Thursday, September 3, 2009

Oatmeal Knots

As regular readers know, I love baking. But it's not exactly healthy to constantly have cookies, cakes, scones, etc hanging around the house. So I've started to delve more into bread making. And so far am loving it. I could happily eat a yummy piece of bread or a roll instead of a muffin for a snack. And these oatmeal knots were really yummy. They were so soft, slightly sweet, and while made with 2/3 whole wheat flour, they don't taste like it. I also love how they look! Such a cute little knot.

Working with the dough on the other hand was really aggravating. It was the stickiest dough, and sticky doughs are one reason I've avoided bread making. There was no way I could've hand kneaded this. I guess I could've added a bunch of extra flour? But I opted to just throw it in my Kitchenaid for a while, and then when it came to cutting up the dough and rolling it out, I dusted it in flour first. I thought I had done a pretty heavy flour dusting but it didn't seem to impact the final product in a negative way at all. I will definitely make these again. They freeze really well too!

If this sounds good, you might also like:
Cheddar & Dill Beer Bread Rolls
Garlic Rolls
Soft Pretzels
Oatmeal Bread

Oatmeal Knots
Adapted from Cooking Light January 2008

I sprinkled oats and sesame seeds on the rolls but the recipe suggests you also sprinkle poppy seeds. And I opted to not use an egg wash, and instead just used water to get the oats/seeds to stick. Next time I'd like to try using more whole wheat flour.

1 cup regular oats
1/2 cup honey
2 tablespoons butter (Ashley note: Next time I'll try oil.)
1 1/2 teaspoons salt
2 cups boiling water
1 package dry yeast (about 2 1/4 teaspoons)
1/3 cup warm water (100° to 110°)
1/4 cup ground flax seeds
3 cups whole wheat flour (about 14 1/4 ounces)
1 1/2 cups all-purpose flour (about 6 3/4 ounces), divided
Cooking spray or oil
1 tbsp water
1 1/2 tablespoon regular oats
1 1/2 tablespoon sesame seeds

Combine the first 4 ingredients in a large bowl, and add 2 cups boiling water, stirring until well blended. Cool to room temperature. (Ashley note: This took about an hour for me.)

Dissolve yeast in 1/3 cup warm water in a small bowl; let stand 5 minutes. Add yeast mixture to oats mixture; stir well. Stir in flaxseed meal.

Lightly spoon flours into dry measuring cups; level with a knife. Gradually add 3 cups whole wheat flour and 1 cup all-purpose flour to oats mixture; stir until a soft dough forms. Turn dough out onto a lightly floured surface. Knead until smooth and elastic (about 8 minutes); add enough of remaining all-purpose flour, 1 tablespoon at a time, to prevent dough from sticking to hands (dough will feel tacky). (Ashley note: I kneaded the dough in my Kitchenaid but I can't remember for how long. I think a bit less than 8 minutes.)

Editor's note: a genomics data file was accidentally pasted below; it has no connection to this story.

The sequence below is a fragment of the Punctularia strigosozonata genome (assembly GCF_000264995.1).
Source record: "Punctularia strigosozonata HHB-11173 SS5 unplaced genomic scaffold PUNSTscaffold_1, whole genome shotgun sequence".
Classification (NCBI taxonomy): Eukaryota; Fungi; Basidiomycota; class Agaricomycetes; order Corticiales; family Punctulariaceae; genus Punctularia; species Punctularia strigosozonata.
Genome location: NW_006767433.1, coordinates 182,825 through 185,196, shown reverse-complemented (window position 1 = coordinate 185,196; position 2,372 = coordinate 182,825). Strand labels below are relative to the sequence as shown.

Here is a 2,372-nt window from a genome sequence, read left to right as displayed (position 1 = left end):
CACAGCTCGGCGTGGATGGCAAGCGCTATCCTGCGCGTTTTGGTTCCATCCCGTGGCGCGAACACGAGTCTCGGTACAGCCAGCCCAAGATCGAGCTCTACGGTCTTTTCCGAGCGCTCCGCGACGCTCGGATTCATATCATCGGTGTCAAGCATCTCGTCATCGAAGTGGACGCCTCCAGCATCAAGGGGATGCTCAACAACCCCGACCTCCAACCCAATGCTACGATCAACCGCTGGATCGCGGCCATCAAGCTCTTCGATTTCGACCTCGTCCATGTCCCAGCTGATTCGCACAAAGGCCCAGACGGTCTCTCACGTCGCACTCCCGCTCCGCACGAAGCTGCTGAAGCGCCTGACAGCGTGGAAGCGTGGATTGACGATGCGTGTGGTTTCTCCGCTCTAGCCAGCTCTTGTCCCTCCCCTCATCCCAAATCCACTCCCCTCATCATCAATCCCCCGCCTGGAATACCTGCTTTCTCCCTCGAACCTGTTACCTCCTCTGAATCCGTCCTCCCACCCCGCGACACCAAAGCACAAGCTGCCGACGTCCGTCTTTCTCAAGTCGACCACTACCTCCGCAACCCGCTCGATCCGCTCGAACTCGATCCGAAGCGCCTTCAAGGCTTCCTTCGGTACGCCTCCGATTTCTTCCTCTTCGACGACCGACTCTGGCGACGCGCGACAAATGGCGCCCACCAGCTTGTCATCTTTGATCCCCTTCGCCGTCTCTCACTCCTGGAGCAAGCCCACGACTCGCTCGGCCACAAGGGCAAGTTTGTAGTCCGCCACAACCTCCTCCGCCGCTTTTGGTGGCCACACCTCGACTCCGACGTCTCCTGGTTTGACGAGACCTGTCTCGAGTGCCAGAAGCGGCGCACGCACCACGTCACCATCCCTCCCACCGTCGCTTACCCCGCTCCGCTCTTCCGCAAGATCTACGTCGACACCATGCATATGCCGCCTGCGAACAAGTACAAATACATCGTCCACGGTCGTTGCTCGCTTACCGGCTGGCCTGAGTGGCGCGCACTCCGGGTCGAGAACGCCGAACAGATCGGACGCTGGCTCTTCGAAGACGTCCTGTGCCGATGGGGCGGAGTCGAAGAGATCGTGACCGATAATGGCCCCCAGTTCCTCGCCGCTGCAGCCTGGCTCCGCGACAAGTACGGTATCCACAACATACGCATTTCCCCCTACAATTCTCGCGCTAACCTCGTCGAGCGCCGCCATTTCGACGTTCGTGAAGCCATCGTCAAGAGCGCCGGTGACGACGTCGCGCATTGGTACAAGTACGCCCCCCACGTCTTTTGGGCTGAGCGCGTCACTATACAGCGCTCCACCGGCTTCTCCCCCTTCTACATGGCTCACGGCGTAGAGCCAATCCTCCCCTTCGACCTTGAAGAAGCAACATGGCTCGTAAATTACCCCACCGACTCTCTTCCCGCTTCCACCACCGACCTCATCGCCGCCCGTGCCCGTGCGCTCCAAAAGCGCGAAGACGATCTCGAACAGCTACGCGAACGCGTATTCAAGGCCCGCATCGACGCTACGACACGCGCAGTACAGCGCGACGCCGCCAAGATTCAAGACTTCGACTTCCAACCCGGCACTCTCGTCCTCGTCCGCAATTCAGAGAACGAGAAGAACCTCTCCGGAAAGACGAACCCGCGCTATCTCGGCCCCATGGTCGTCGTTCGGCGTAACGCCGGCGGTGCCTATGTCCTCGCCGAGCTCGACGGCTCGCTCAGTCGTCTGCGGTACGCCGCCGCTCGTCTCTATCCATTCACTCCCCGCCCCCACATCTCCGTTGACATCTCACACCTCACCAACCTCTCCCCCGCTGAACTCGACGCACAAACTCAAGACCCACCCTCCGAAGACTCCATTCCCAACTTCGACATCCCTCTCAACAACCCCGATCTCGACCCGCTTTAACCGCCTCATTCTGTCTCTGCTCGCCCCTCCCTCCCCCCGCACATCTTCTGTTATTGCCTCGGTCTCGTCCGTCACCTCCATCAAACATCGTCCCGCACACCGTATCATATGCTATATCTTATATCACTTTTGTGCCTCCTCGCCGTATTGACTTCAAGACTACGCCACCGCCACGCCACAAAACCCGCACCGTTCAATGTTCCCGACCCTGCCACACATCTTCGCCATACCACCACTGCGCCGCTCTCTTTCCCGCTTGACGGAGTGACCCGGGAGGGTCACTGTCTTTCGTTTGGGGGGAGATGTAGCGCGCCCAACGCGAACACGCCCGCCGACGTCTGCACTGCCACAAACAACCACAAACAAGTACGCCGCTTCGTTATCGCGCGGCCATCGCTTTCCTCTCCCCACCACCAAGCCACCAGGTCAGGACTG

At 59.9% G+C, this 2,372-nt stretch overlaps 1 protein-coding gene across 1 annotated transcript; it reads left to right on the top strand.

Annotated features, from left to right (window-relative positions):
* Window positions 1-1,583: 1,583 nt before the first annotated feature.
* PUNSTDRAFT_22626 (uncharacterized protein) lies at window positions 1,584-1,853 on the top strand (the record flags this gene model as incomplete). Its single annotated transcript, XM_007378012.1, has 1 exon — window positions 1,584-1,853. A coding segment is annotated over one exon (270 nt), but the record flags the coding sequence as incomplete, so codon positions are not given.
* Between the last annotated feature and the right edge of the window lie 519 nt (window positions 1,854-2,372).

Place dough in a large bowl coated with cooking spray, turning to coat top. Cover and let rise in a warm place (85°), free from drafts, 1 hour or until doubled in size. (Press two fingers into the dough. If indentation remains, the dough has risen enough.) Punch dough down, and let rest for 5 minutes.

Divide dough in half; cut each half into 12 equal portions. Working with one portion at a time (cover remaining dough to prevent from drying), shape each portion into an 8-inch rope. (Ashley note: If your dough was really sticky like mine, coat the ropes in flour before rolling them into ropes and shaping.) Tie each rope into a single knot; tuck top end of rope under bottom edge of roll. Place each roll on a baking sheet coated with cooking spray. Cover with plastic wrap coated with cooking spray; let rise in a warm place (85°), free from drafts, for 30 minutes or until doubled in size.

Preheat oven to 400°F.

Brush water over rolls. Combine 1 tablespoon oats, poppy seeds, and sesame seeds; sprinkle evenly over rolls. Bake at 400° for 15 minutes or until golden. Cool on wire racks.


Tanya said...

Wow, those look amazing! I might have to try. My next bread was going to be an oatmeal bread....but maybe I'll try these instead!

Ben said...

I love baking too and I agree that having cookies and cakes around the house is a good idea :D I wouldn't feel as guilty if I had this bread instead of a delicious tres leches cake, LOL. Beautiful!

Hannah said...

Now those are just beautiful! I'm so tempted to clear out my schedule in order to make these for a weekend get together... They seem like the most perfectly tasty, impressive thing you could bring to a casual party!

Grace said...

the only knots i've ever had were garlic knots, and they left the flavor of garlic in my mouth for over a day! i'd love to try these--lovely creation!

Snooky doodle said...

wow marvellous! these look great

Anonymous said...

Those look so good! I need to get back to baking!

Cookie baker Lynn said...

As the weather cools down it's definitely time for more bread baking. I'll put these lovely knots in my bread queue. If you do try it with more whole wheat flour, let me know how they turn out, please!

Bellini Valli said...

I do love Cooking Light so these would have to fit inh with our "light" lifestyle.

Deborah said...

I tend to bake more bread in the cooler months, and now that fall is right around the corner, I can't wait to try these!

HoneyB said...

These look awesome! AND its Cooking Light. Great site here, I look forward to reading more.

Steph said...

I've been baking more bread lately too. As much as I love desserts, it's dangerous to have them lying around all the time.

CookiePie said...

I love those knots! They look so great. LOVE baking bread!!

Vaala said...

Those look really good...and so pretty!

Katrina said...


aTxVegn said...

Wow, those are gorgeous!

Chef Fresco said...

Bread is my favorite thing to bake, for sure. I love this recipe, the knots are so cute & look delicious!